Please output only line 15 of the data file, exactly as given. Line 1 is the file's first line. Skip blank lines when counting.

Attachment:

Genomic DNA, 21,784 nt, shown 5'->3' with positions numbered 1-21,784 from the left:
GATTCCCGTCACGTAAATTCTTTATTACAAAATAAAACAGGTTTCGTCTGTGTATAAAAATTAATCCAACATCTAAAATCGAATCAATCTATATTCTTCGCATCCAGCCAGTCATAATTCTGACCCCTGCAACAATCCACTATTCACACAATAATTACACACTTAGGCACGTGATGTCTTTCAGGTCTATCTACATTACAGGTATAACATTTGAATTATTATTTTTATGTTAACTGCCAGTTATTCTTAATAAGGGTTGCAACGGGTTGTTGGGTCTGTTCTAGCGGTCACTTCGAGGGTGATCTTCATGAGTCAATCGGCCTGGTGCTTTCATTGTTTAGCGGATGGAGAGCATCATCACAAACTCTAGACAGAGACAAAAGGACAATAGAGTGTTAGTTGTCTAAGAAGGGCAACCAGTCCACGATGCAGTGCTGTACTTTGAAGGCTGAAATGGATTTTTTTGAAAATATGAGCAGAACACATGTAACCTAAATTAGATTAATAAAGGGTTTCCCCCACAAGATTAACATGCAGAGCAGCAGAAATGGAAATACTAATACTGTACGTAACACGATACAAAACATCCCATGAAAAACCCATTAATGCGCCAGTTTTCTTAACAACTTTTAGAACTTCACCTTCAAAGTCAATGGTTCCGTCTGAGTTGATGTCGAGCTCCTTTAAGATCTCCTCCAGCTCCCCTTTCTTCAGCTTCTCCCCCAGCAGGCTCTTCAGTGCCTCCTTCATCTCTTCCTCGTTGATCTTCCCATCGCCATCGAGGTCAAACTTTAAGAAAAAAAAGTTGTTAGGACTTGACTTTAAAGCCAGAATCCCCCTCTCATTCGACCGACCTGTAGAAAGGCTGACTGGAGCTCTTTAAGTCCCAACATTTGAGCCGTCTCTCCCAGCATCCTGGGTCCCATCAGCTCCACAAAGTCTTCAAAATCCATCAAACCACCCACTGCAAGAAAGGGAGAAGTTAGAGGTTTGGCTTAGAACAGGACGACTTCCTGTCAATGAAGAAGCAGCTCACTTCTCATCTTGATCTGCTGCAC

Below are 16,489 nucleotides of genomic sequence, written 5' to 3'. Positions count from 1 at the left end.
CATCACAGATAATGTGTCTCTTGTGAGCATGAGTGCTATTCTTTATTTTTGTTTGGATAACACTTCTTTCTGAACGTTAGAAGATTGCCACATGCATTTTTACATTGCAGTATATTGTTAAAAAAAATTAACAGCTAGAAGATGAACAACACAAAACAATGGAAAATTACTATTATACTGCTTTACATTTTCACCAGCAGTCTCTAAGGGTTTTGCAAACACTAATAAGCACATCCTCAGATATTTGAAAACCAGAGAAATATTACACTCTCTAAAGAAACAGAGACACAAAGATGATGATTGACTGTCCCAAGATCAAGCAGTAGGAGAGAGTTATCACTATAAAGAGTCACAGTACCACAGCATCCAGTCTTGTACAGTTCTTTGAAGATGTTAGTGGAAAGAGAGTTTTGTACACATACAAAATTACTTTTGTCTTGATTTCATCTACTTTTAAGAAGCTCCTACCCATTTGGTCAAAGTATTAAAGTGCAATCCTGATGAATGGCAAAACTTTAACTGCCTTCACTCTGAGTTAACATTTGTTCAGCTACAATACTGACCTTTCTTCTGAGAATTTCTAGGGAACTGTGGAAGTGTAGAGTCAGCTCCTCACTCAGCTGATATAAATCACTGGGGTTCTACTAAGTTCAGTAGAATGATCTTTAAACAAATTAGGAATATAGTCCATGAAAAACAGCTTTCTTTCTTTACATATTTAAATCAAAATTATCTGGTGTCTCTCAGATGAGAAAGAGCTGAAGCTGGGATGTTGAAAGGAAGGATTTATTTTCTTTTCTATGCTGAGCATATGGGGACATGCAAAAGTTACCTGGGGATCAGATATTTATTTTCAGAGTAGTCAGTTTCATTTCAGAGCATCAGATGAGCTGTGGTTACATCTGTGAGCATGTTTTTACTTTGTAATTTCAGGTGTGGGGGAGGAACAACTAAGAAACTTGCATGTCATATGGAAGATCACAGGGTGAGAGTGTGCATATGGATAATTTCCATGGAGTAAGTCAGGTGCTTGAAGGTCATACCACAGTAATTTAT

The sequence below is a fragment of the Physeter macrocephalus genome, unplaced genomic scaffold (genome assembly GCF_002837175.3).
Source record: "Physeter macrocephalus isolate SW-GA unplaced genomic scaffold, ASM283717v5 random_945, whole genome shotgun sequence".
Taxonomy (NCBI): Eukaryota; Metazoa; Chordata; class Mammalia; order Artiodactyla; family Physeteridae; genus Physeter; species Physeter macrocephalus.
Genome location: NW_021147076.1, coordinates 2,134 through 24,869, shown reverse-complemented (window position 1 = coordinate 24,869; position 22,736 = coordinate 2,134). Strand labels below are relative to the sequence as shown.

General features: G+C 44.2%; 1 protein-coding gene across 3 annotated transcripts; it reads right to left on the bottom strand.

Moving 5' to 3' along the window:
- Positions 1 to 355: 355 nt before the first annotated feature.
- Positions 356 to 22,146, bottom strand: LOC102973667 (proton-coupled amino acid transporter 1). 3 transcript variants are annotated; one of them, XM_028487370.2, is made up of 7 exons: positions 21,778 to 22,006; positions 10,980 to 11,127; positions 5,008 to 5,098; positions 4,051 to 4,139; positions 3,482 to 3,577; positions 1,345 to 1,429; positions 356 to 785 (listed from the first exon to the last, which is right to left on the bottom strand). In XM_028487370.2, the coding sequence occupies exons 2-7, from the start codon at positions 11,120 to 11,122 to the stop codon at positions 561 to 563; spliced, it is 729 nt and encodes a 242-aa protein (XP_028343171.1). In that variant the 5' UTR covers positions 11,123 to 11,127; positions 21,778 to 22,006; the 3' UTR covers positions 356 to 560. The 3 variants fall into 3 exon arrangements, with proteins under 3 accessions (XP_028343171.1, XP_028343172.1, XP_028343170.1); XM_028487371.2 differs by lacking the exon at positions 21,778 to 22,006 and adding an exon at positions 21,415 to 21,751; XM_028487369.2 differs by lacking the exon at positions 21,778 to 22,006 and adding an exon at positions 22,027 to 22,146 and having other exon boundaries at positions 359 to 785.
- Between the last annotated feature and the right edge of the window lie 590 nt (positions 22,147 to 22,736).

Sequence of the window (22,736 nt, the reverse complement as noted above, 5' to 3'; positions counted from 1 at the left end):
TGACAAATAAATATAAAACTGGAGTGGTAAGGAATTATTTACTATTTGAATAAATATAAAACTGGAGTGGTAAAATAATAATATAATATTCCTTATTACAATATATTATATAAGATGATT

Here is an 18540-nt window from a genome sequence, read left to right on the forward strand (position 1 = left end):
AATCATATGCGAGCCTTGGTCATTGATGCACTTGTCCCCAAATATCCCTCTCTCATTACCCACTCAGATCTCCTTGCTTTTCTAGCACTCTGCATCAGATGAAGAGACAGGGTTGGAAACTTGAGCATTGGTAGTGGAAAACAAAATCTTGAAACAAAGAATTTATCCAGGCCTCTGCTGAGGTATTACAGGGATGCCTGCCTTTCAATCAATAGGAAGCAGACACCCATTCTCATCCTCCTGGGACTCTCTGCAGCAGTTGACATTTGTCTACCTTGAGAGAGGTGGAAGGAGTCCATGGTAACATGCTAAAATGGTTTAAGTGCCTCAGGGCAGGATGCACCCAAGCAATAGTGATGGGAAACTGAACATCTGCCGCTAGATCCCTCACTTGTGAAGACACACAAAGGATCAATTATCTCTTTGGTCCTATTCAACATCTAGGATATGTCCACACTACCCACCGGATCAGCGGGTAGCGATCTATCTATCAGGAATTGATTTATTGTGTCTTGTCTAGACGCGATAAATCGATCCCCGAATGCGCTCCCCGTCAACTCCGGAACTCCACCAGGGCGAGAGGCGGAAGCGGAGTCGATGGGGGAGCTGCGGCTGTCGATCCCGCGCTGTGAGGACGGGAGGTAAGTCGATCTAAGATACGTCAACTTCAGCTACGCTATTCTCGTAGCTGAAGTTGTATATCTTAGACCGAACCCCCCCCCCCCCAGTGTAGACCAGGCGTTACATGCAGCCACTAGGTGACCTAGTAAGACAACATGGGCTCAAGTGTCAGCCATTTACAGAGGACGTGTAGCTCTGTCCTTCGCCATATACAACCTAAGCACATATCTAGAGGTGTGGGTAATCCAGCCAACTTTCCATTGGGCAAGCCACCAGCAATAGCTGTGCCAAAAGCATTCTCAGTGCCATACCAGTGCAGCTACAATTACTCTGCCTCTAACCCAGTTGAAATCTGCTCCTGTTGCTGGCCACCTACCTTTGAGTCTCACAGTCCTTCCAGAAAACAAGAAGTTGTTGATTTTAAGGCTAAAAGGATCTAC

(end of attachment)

TGACAAATAAATATAAAACTGGAGTGGTAAGGAATTATTTACTATTTGAATAAATATAAAACTGGAGTGGTAAAATAATAATATAATATTCCTTATTACAATATATTATATAAGATGATT